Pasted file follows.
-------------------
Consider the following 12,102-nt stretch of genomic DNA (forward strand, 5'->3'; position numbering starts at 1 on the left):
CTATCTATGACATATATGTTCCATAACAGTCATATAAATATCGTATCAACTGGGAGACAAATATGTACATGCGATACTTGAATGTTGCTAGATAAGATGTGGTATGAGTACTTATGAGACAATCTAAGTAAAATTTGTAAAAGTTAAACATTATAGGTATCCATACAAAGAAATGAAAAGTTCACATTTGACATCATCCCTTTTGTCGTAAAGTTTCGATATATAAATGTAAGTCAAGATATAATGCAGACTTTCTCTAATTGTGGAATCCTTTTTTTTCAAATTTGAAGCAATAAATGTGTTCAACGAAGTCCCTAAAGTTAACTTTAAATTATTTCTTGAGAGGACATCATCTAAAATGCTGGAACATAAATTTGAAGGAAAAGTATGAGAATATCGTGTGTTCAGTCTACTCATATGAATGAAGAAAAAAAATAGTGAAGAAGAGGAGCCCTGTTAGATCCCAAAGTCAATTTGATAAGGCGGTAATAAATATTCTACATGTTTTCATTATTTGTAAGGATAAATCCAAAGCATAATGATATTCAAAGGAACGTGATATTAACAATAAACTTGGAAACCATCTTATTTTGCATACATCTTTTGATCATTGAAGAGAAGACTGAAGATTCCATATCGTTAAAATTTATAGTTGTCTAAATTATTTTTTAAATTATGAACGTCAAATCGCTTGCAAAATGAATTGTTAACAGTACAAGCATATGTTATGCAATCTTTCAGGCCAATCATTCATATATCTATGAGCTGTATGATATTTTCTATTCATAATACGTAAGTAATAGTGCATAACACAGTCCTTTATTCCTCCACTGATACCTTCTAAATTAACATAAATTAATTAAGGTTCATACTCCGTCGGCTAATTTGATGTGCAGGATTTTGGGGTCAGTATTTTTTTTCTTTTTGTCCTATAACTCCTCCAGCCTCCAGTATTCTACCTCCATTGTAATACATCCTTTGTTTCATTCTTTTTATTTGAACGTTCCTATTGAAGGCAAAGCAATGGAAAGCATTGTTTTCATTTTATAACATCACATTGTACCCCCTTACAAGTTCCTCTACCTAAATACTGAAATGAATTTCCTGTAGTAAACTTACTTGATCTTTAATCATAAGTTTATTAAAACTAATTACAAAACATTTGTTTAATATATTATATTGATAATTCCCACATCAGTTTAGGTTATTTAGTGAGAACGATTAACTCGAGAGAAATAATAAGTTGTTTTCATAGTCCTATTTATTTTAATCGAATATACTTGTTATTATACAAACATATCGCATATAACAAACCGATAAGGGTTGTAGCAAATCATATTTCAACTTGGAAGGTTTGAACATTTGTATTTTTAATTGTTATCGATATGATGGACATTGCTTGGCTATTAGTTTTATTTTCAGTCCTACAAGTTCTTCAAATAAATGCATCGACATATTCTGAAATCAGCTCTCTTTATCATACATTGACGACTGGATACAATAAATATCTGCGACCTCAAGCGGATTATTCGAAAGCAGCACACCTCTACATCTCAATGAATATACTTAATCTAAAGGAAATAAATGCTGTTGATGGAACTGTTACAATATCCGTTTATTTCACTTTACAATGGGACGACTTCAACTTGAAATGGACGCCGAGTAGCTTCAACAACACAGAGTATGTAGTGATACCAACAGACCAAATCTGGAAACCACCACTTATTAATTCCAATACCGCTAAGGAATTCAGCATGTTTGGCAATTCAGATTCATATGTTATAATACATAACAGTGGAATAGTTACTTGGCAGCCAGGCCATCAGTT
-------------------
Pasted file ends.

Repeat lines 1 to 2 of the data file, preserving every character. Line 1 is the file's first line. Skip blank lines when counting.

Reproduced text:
Consider the following 12,102-nt stretch of genomic DNA (forward strand, 5'->3'; position numbering starts at 1 on the left):
CTATCTATGACATATATGTTCCATAACAGTCATATAAATATCGTATCAACTGGGAGACAAATATGTACATGCGATACTTGAATGTTGCTAGATAAGATGTGGTATGAGTACTTATGAGACAATCTAAGTAAAATTTGTAAAAGTTAAACATTATAGGTATCCATACAAAGAAATGAAAAGTTCACATTTGACATCATCCCTTTTGTCGTAAAGTTTCGATATATAAATGTAAGTCAAGATATAATGCAGACTTTCTCTAATTGTGGAATCCTTTTTTTTCAAATTTGAAGCAATAAATGTGTTCAACGAAGTCCCTAAAGTTAACTTTAAATTATTTCTTGAGAGGACATCATCTAAAATGCTGGAACATAAATTTGAAGGAAAAGTATGAGAATATCGTGTGTTCAGTCTACTCATATGAATGAAGAAAAAAAATAGTGAAGAAGAGGAGCCCTGTTAGATCCCAAAGTCAATTTGATAAGGCGGTAATAAATATTCTACATGTTTTCATTATTTGTAAGGATAAATCCAAAGCATAATGATATTCAAAGGAACGTGATATTAACAATAAACTTGGAAACCATCTTATTTTGCATACATCTTTTGATCATTGAAGAGAAGACTGAAGATTCCATATCGTTAAAATTTATAGTTGTCTAAATTATTTTTTAAATTATGAACGTCAAATCGCTTGCAAAATGAATTGTTAACAGTACAAGCATATGTTATGCAATCTTTCAGGCCAATCATTCATATATCTATGAGCTGTATGATATTTTCTATTCATAATACGTAAGTAATAGTGCATAACACAGTCCTTTATTCCTCCACTGATACCTTCTAAATTAACATAAATTAATTAAGGTTCATACTCCGTCGGCTAATTTGATGTGCAGGATTTTGGGGTCAGTATTTTTTTTCTTTTTGTCCTATAACTCCTCCAGCCTCCAGTATTCTACCTCCATTGTAATACATCCTTTGTTTCATTCTTTTTATTTGAACGTTCCTATTGAAGGCAAAGCAATGGAAAGCATTGTTTTCATTTTATAACATCACATTGTACCCCCTTACAAGTTCCTCTACCTAAATACTGAAATGAATTTCCTGTAGTAAACTTACTTGATCTTTAATCATAAGTTTATTAAAACTAATTACAAAACATTTGTTTAATATATTATATTGATAATTCCCACATCAGTTTAGGTTATTTAGTGAGAACGATTAACTCGAGAGAAATAATAAGTTGTTTTCATAGTCCTATTTATTTTAATCGAATATACTTGTTATTATACAAACATATCGCATATAACAAACCGATAAGGGTTGTAGCAAATCATATTTCAACTTGGAAGGTTTGAACATTTGTATTTTTAATTGTTATCGATATGATGGACATTGCTTGGCTATTAGTTTTATTTTCAGTCCTACAAGTTCTTCAAATAAATGCATCGACATATTCTGAAATCAGCTCTCTTTATCATACATTGACGACTGGATACAATAAATATCTGCGACCTCAAGCGGATTATTCGAAAGCAGCACACCTCTACATCTCAATGAATATACTTAATCTAAAGGAAATAAATGCTGTTGATGGAACTGTTACAATATCCGTTTATTTCACTTTACAATGGGACGACTTCAACTTGAAATGGACGCCGAGTAGCTTCAACAACACAGAGTATGTAGTGATACCAACAGACCAAATCTGGAAACCACCACTTATTAATTCCAATACCGCTAAGGAATTCAGCATGTTTGGCAATTCAGATTCATATGTTATAATACATAACAGTGGAATAGTTACTTGGCAGCCAGGCCATCAGTT